Jobema Developments Pty Limited is the first developer to test the new property law introduced by the Conveyancing Amendment (Sunset Clauses) Act 2015, which requires vendors to either obtain the consent of purchasers before they can rescind an off-the-plan contract in reliance on a sunset clause in the contract, or to obtain the permission of the Supreme Court to do so.
In this case, Jobema, the defendant, purchased a development site from Xycom, who had exchanged a number of off-the-plan contracts with a sunset date for the registration of the strata plan of 31 December 2015. As part of the purchase, Jobema would assume Xycom’s obligations under the exchanged off-the-plan contracts, one of which was with Mr Wu.
Xycom had carried out minimal work on the project before it had been sold. While Jobema commenced work immediately, the project was not completed by the sunset date. As required by the new legislation, notice of the proposed rescission was served on Mr Wu and the notice cited several reasons for the delay and the proposed rescission. Mr Wu did not consent to the rescission and Jobema subsequently applied for leave in the Supreme Court under the Conveyancing Act.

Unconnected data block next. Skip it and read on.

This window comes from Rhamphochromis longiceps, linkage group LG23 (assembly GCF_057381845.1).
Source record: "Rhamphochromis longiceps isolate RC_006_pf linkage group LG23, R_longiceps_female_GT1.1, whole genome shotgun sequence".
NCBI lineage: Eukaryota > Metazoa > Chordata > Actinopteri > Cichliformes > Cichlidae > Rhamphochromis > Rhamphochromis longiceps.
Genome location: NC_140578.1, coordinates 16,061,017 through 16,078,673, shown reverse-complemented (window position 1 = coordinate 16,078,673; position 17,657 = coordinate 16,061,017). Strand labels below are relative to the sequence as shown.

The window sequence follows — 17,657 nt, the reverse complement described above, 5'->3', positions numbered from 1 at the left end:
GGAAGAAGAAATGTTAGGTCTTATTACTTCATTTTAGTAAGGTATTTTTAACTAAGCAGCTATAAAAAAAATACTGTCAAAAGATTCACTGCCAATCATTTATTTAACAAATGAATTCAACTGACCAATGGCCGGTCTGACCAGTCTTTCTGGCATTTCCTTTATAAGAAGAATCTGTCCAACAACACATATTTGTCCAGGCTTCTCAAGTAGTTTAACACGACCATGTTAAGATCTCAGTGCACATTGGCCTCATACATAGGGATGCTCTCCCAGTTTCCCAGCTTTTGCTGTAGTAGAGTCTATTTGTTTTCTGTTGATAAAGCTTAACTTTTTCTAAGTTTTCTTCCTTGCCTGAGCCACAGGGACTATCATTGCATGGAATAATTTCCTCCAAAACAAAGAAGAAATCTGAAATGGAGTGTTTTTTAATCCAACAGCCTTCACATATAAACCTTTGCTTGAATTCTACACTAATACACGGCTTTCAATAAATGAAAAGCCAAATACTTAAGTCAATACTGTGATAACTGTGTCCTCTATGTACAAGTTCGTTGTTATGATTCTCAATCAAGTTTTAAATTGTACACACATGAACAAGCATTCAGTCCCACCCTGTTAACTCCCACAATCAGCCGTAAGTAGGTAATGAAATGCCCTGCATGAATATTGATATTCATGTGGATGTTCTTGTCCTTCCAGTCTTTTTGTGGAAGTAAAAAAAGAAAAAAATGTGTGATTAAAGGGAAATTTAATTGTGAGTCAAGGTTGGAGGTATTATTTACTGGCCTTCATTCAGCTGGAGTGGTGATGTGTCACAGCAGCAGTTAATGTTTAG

The court found against Jobema and held that an order permitting the developer to rescind the contract was not just and equitable in the circumstances. While the court did not find Jobema had acted unreasonably or in bad faith, and that Jobema had begun construction as soon as was possible, they could not rely on Xycom’s error in not beginning work sooner. The court also noted that the retrospective impact of the changes to the property law is not a relevant factor when making a decision.
If you have exchanged any off-the-plan contract and believe the change in property law regarding sunset clauses will affect you, contact one of our property lawyers or property dispute lawyers who can provide you with the property legal advice you need on 02 9635 7966 or email firstname.lastname@example.org.
DISCLAIMER: This article is provided to clients and readers for their general information and on a complimentary basis. It contains a brief summary only and should not be relied upon or used as definitive or complete statement of the relevant law.